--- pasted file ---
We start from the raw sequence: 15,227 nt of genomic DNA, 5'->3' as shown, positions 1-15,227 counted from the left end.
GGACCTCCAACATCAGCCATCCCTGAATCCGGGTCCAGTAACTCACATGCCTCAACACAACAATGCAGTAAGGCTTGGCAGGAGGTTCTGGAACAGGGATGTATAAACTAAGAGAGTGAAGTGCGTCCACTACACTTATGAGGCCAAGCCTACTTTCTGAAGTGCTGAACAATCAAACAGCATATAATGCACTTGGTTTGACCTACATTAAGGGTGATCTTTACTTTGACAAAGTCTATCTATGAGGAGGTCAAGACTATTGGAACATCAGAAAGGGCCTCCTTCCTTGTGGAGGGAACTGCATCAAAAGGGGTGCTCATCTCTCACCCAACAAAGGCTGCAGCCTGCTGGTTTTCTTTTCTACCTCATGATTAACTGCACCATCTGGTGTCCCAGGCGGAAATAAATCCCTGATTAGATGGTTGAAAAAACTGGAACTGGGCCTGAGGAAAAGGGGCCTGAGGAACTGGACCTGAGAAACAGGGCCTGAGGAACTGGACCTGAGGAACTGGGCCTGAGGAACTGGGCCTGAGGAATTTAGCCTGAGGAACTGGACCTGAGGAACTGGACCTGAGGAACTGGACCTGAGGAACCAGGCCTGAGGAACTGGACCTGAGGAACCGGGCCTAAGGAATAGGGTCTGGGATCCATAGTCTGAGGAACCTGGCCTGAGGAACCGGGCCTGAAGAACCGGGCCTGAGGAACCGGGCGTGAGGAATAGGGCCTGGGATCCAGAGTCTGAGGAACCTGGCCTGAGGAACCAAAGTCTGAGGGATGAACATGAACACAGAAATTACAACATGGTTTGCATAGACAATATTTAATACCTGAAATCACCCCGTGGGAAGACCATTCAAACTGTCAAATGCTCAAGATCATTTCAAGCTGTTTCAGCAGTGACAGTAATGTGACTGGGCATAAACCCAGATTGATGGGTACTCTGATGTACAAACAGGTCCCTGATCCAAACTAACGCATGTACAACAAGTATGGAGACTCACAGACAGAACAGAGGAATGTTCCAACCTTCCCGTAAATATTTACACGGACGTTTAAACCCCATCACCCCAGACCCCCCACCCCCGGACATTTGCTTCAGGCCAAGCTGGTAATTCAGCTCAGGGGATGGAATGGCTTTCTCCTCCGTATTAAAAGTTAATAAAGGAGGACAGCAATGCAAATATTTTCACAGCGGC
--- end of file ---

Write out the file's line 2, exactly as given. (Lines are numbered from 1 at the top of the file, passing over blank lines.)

GGACCTCCAACATCAGCCATCCCTGAATCCGGGTCCAGTAACTCACATGCCTCAACACAACAATGCAGTAAGGCTTGGCAGGAGGTTCTGGAACAGGGATGTATAAACTAAGAGAGTGAAGTGCGTCCACTACACTTATGAGGCCAAGCCTACTTTCTGAAGTGCTGAACAATCAAACAGCATATAATGCACTTGGTTTGACCTACATTAAGGGTGATCTTTACTTTGACAAAGTCTATCTATGAGGAGGTCAAGACTATTGGAACATCAGAAAGGGCCTCCTTCCTTGTGGAGGGAACTGCATCAAAAGGGGTGCTCATCTCTCACCCAACAAAGGCTGCAGCCTGCTGGTTTTCTTTTCTACCTCATGATTAACTGCACCATCTGGTGTCCCAGGCGGAAATAAATCCCTGATTAGATGGTTGAAAAAACTGGAACTGGGCCTGAGGAAAAGGGGCCTGAGGAACTGGACCTGAGAAACAGGGCCTGAGGAACTGGACCTGAGGAACTGGGCCTGAGGAACTGGGCCTGAGGAATTTAGCCTGAGGAACTGGACCTGAGGAACTGGACCTGAGGAACTGGACCTGAGGAACCAGGCCTGAGGAACTGGACCTGAGGAACCGGGCCTAAGGAATAGGGTCTGGGATCCATAGTCTGAGGAACCTGGCCTGAGGAACCGGGCCTGAAGAACCGGGCCTGAGGAACCGGGCGTGAGGAATAGGGCCTGGGATCCAGAGTCTGAGGAACCTGGCCTGAGGAACCAAAGTCTGAGGGATGAACATGAACACAGAAATTACAACATGGTTTGCATAGACAATATTTAATACCTGAAATCACCCCGTGGGAAGACCATTCAAACTGTCAAATGCTCAAGATCATTTCAAGCTGTTTCAGCAGTGACAGTAATGTGACTGGGCATAAACCCAGATTGATGGGTACTCTGATGTACAAACAGGTCCCTGATCCAAACTAACGCATGTACAACAAGTATGGAGACTCACAGACAGAACAGAGGAATGTTCCAACCTTCCCGTAAATATTTACACGGACGTTTAAACCCCATCACCCCAGACCCCCCACCCCCGGACATTTGCTTCAGGCCAAGCTGGTAATTCAGCTCAGGGGATGGAATGGCTTTCTCCTCCGTATTAAAAGTTAATAAAGGAGGACAGCAATGCAAATATTTTCACAGCGGC